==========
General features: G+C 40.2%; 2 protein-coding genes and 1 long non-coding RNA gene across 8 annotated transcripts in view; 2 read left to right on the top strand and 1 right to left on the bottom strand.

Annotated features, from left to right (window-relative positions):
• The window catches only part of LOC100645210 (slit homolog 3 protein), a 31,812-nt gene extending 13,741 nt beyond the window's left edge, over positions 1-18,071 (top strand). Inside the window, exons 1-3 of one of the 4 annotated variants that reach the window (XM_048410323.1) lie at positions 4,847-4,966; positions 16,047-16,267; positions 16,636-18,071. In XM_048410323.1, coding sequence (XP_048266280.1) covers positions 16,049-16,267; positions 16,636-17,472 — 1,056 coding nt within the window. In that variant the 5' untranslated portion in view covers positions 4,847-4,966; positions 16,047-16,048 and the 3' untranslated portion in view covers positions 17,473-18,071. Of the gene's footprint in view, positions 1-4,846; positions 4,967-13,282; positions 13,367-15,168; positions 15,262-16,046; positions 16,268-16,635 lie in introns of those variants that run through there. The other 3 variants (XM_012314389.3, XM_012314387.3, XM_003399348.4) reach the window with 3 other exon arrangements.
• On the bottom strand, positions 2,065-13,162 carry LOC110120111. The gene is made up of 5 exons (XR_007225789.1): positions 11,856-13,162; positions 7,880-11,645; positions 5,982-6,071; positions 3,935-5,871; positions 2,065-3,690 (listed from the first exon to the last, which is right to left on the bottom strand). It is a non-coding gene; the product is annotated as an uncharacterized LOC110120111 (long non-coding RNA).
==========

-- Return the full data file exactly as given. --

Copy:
General features: G+C 40.2%; 2 protein-coding genes and 1 long non-coding RNA gene across 8 annotated transcripts in view; 2 read left to right on the top strand and 1 right to left on the bottom strand.

Annotated features, from left to right (window-relative positions):
• The window catches only part of LOC100645210 (slit homolog 3 protein), a 31,812-nt gene extending 13,741 nt beyond the window's left edge, over positions 1-18,071 (top strand). Inside the window, exons 1-3 of one of the 4 annotated variants that reach the window (XM_048410323.1) lie at positions 4,847-4,966; positions 16,047-16,267; positions 16,636-18,071. In XM_048410323.1, coding sequence (XP_048266280.1) covers positions 16,049-16,267; positions 16,636-17,472 — 1,056 coding nt within the window. In that variant the 5' untranslated portion in view covers positions 4,847-4,966; positions 16,047-16,048 and the 3' untranslated portion in view covers positions 17,473-18,071. Of the gene's footprint in view, positions 1-4,846; positions 4,967-13,282; positions 13,367-15,168; positions 15,262-16,046; positions 16,268-16,635 lie in introns of those variants that run through there. The other 3 variants (XM_012314389.3, XM_012314387.3, XM_003399348.4) reach the window with 3 other exon arrangements.
• On the bottom strand, positions 2,065-13,162 carry LOC110120111. The gene is made up of 5 exons (XR_007225789.1): positions 11,856-13,162; positions 7,880-11,645; positions 5,982-6,071; positions 3,935-5,871; positions 2,065-3,690 (listed from the first exon to the last, which is right to left on the bottom strand). It is a non-coding gene; the product is annotated as an uncharacterized LOC110120111 (long non-coding RNA).